Sunday, July 01, 2007
Why We Fight.
I watch the 2005 film “Why We Fight” last night. I was enraged and depressed after it was over, even more than after I saw “Fahrenheit 911”. The film was aimed in several different directions, but each was pretty devastating in its critique. One direction was regarding Eisenhower’s warning, back in 1961, about letting the industry whose job it is to produce armaments, big and small, for the military get out of control. It also took aim directly at George Bush, Dick Cheney, Don Rumsfeld, and all the rest of the cabal about how they used the terrible events on 9/11 to stampede America into a war that they had wanted from the beginning of their administration. I was incredibly angry every time Bush showed up on the screen, spouting what we now know to be complete nonsense about the need to go to war.
The film made the case about, no matter how much we would like to believe the opposite, that this country is one of the most militaristic the world has seen. The United States currently spends more on its military than the rest of the world, combined. Yes, we need a strong military. However, things are out of control. There is no reason why we should be building weapon systems designed for the Cold War today. We do not need more attack submarines. We do not need new, outrageously expensive anti-ballistic missile systems that are yet to work. Yet, the forces at work in our country today make it impossible for any single person, including the president, to turn the spigot off and return to some sanity to the process.
The film was also devastating in its critique of how the war has been managed. And this was only up to 2005. I was appalled to find out that 90% of the victims of the first attacks on Iraq were civilians, including women and children. The U.S. launched something like 50 attacks using so-called “smart bombs” in the first week of the war. None of them scored a direct hit on their intended targets. We feel so good about ourselves that we are limited “collateral damage” by using these weapons. Yeah, I guess they beat firebombing an entire city like Kobe or Dresden, like the Allies did in WWII. But if you aren’t hitting your intended targets, then what good are they doing?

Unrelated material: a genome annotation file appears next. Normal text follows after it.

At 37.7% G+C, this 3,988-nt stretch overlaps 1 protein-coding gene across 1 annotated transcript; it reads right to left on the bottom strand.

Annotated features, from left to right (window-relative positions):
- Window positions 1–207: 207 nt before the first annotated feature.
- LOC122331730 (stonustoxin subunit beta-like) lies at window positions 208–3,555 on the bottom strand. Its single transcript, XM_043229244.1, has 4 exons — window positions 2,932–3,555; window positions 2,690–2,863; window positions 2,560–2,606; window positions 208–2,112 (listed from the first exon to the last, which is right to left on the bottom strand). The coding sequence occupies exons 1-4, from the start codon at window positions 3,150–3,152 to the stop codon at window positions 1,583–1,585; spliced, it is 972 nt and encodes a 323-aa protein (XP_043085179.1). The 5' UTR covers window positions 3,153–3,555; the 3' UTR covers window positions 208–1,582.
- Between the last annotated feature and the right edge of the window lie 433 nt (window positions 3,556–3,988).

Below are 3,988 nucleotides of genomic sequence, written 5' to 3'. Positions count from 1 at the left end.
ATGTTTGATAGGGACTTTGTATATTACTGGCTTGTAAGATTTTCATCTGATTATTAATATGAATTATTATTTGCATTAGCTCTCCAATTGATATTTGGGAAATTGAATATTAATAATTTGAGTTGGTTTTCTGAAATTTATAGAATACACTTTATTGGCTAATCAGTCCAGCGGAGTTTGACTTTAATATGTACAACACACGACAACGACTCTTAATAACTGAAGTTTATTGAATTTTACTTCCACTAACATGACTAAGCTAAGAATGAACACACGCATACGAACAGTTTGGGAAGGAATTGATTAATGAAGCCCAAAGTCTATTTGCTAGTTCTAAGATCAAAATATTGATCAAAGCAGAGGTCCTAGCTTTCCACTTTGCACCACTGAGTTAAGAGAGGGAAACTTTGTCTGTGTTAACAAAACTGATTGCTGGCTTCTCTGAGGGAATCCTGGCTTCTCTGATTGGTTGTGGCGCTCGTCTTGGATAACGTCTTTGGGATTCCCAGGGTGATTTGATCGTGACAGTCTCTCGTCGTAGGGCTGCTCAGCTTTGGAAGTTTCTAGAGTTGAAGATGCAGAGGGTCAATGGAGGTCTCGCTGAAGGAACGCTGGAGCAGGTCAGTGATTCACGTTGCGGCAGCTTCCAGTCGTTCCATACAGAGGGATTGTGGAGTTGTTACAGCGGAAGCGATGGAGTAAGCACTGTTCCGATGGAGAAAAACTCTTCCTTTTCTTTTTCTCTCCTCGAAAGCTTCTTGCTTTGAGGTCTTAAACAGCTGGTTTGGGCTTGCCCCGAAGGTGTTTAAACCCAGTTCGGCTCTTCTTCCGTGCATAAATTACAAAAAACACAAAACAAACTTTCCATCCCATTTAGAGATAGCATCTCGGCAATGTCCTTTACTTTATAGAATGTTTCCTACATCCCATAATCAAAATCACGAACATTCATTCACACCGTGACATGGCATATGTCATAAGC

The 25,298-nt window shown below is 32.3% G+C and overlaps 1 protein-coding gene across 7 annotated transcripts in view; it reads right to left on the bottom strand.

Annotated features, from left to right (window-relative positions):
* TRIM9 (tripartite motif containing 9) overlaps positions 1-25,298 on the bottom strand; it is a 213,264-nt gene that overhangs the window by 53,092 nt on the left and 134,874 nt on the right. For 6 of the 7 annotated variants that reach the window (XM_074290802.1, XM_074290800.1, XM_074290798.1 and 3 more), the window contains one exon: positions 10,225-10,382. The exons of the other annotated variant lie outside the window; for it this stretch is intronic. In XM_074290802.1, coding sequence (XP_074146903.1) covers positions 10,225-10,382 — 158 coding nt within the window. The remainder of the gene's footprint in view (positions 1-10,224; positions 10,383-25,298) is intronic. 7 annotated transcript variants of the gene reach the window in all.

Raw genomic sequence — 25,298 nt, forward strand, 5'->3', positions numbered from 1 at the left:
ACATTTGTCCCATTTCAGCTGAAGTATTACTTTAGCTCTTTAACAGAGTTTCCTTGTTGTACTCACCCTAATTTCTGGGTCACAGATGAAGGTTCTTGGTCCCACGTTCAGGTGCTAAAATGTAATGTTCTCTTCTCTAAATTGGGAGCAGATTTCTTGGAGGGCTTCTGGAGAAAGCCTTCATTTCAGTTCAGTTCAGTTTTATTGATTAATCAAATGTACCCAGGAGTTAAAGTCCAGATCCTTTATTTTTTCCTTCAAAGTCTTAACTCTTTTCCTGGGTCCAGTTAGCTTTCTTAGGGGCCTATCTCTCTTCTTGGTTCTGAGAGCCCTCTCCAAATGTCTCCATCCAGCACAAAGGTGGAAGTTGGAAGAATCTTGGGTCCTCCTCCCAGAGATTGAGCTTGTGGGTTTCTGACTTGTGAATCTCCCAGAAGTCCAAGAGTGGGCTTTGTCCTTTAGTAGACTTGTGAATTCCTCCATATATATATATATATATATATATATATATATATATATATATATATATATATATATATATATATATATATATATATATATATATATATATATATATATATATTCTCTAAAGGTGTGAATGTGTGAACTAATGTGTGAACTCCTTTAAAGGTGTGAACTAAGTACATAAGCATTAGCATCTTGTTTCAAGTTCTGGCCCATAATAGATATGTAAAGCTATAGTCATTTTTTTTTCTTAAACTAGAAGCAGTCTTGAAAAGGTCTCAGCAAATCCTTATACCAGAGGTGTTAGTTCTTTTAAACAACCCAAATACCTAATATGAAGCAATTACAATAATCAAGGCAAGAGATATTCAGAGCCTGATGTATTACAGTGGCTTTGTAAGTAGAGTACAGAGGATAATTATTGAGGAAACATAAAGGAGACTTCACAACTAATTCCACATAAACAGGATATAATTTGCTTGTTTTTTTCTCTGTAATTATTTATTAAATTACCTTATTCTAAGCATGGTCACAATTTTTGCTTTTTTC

This country has strayed very far from the ideals, like freedom, dignity and respect for all humans, that we espouse. We are deluding ourselves about how righteous we are, how we are the beacon for the rest of the world. Our actions speak for themselves. That is what the rest of the world believes, not the pabulum that is produced for domestic consumption.
Here are some good quotes from the film, from the IMDB. And I must say, John McCain has really changed his tune since he hit the campaign trail.
John McCain: The United States is the greatest force for good in the world.
John McCain: We have, not an obligation to go out and start wars, but certainly to spread democracy and freedom, throughout the world.
John McCain: ...When does the United States go from a force for good, to a force of imperialism?
Charles Lewis: We elected a government contractor as vice-president.
Karen Kwiatkowski: I think we fight because basically not enough people are standing up saying, "I'm not doing this anymore."
John McCain: The question is, where is the line between being a force for good, and imperialism?
Karen Kwiatkowski: I have two sons and I will allow none of my children to serve in the United States Military. If you join the military now you are not defending the United States of America, you are helping certain policy makers pursue an imperial agenda.
Charles Lewis: We [Americans] have this idea that we have lots of information available. There's so much that's not available and so much of the truth, quote, unquote, is obscured by political actors who don't want the world to see what they're doing.
Karen Kwiatkowski: We have a congress that failed, in every way, to ask the right questions, to hold the president to account. Our congress failed us miserably, and that's because many in congress are beholden to the military-industrial complex.
Joseph Cirincione: In some ways, the military-industrial complex may become so pervasive that it is now invisible. This is about, you know, ideas and influence and what's safe for your career. Being seen in opposition to strong defense policies is a liability. Not just for a politician who wants to run for president, but for an expert who wants to make a name in town, or a journalist who wants to get his or her story on the front page of the paper. In this way, restricting the level of discussion to this rush for war.